Dear New Students:
Ice cubes, leeches, and a long bike ride. An interesting combination of items, but how do they all meet together? Why would I be writing a post about these three items? Because, this year, I am going to ask you to do a few things differently: I am going to ask you to step outside your comfort zone and not be afraid to fail.
Last week, I conducted a workshop called Full STEAM Ahead for 15 K-5 teachers. It was an awesome experience because I had the opportunity to work with some former colleagues that work at the Science Discovery Museum. On the second day of the workshop, we were working on an activity called “ice balloons”. These are just awesome materials and the teachers were very involved. We were working on developing investigable and non-investigable questions and then the teachers needed to design an investigation based on one of their questions. There was one group that really talked through their plans. It all sounded really well thought out. However, when they started their investigation, their materials were not correct and their experiment failed. However, they were wonderful learners and they already had started analyzing their mistakes and were discussing what they would do differently. They perhaps learned more than groups that had a successful outcome. So, yes, you can fail and learn even more in your failure than if it went smoothly. Don’t be afraid of failure, embrace the experience and see what you can learn from it.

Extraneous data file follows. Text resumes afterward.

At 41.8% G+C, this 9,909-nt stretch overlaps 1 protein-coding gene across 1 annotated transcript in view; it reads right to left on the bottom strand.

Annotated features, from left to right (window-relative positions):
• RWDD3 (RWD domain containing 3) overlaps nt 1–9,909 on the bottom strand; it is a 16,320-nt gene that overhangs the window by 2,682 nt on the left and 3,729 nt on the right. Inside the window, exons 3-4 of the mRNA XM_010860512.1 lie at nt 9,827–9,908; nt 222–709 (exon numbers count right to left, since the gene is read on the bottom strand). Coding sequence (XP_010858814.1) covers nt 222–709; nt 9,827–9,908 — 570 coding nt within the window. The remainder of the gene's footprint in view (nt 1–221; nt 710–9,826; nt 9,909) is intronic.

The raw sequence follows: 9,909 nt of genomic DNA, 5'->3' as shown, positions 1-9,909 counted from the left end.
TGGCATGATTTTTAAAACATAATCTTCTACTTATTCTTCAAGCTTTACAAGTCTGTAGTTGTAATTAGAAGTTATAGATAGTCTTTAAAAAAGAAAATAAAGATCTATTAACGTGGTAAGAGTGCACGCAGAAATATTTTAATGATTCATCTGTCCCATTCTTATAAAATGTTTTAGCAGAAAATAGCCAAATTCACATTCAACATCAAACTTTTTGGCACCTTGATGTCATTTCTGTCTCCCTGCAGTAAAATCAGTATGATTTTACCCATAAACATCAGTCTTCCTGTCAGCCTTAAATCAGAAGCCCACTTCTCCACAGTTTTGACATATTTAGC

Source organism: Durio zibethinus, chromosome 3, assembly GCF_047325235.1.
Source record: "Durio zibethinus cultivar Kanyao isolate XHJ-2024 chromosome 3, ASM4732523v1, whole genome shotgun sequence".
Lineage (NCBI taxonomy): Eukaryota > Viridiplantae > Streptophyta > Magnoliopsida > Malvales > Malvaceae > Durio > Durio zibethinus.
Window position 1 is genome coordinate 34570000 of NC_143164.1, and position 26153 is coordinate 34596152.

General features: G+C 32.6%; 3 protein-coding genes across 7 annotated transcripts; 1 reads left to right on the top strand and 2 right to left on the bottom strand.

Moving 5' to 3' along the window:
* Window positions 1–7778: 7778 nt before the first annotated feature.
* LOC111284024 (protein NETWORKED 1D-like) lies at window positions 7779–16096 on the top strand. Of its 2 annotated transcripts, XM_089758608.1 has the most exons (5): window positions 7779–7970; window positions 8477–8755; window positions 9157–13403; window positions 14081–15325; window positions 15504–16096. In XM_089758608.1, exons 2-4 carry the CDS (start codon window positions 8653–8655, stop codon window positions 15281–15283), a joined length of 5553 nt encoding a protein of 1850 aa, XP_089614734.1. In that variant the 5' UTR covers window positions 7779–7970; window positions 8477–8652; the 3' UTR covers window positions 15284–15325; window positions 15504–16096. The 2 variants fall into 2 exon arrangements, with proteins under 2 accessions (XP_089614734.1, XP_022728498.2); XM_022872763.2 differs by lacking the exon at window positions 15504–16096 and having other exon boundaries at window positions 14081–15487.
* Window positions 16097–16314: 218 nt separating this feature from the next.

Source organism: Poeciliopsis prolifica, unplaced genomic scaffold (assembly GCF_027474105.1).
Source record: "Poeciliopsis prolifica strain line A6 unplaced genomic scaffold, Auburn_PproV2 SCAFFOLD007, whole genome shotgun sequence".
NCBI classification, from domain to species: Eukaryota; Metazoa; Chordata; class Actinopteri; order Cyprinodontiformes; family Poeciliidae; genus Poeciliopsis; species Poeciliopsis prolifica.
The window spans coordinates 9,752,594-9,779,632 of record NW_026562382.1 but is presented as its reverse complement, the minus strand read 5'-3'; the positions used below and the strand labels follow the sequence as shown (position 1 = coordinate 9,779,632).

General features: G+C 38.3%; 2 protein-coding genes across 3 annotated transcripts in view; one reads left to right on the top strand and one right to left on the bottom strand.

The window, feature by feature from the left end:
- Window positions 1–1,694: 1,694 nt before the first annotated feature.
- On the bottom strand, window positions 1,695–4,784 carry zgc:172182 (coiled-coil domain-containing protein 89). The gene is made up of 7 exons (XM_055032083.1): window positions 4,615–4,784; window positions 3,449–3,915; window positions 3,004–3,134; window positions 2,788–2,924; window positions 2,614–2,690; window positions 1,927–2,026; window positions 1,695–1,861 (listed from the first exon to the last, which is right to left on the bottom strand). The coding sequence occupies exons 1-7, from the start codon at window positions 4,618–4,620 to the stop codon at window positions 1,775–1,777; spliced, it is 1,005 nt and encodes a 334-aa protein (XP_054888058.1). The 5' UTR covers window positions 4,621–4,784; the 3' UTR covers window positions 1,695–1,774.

This Monday, I was invited to go along on a Bridle Shiner survey. Bridle Shiners are a threatened fish that is found in Vine Brook in Bedford. It’s an interesting location, located right behind a cluster of office buildings and restaurants, and right off Route 3. I was told to wear light pants and old sneakers/hiking boots. It was a gorgeous day, so I was excited to learn about these fish. There was a nice group of people gathered, ranging from a student in his last year of college to a Boston Globe reporter. I looked at the brook while waiting for the others, and it didn’t seem overly deep. After everyone was ready, we headed off towards the source of the brook, through some woods, and over a large pile of brush. As we headed to the bank of the river, I started to wonder how deep this water was going to be. I was stupidly carrying my phone and didn’t want it to get soaked. As I scooted down the bank into the brook, I was initially surprised at the coolness of the beautiful green-blue water. It felt refreshingly soothing and calming. I am not someone who loves the water, so I was a little worried about the depth of the brook and I didn’t want to wreck my phone. But, I cautiously felt around the bottom of the brook as I slowly stepped towards the middle of the brook. It was beautiful. There was a lot of plant life as well as a lot of different fish. We collected about five different types of fish while we were out there. The fish were beautiful and peaceful to observe. We also found crayfish and dragon-fly nymphs there. After about 40 minutes in the water, we climbed out onto the bank again. Bryan Windmiller yelled out to us, “Check your ankles.” “Check our ankles?” I thought to myself. I thought he was referring to ticks since we had traipsed through some brush. But it was not ticks he was referring to. It was leeches.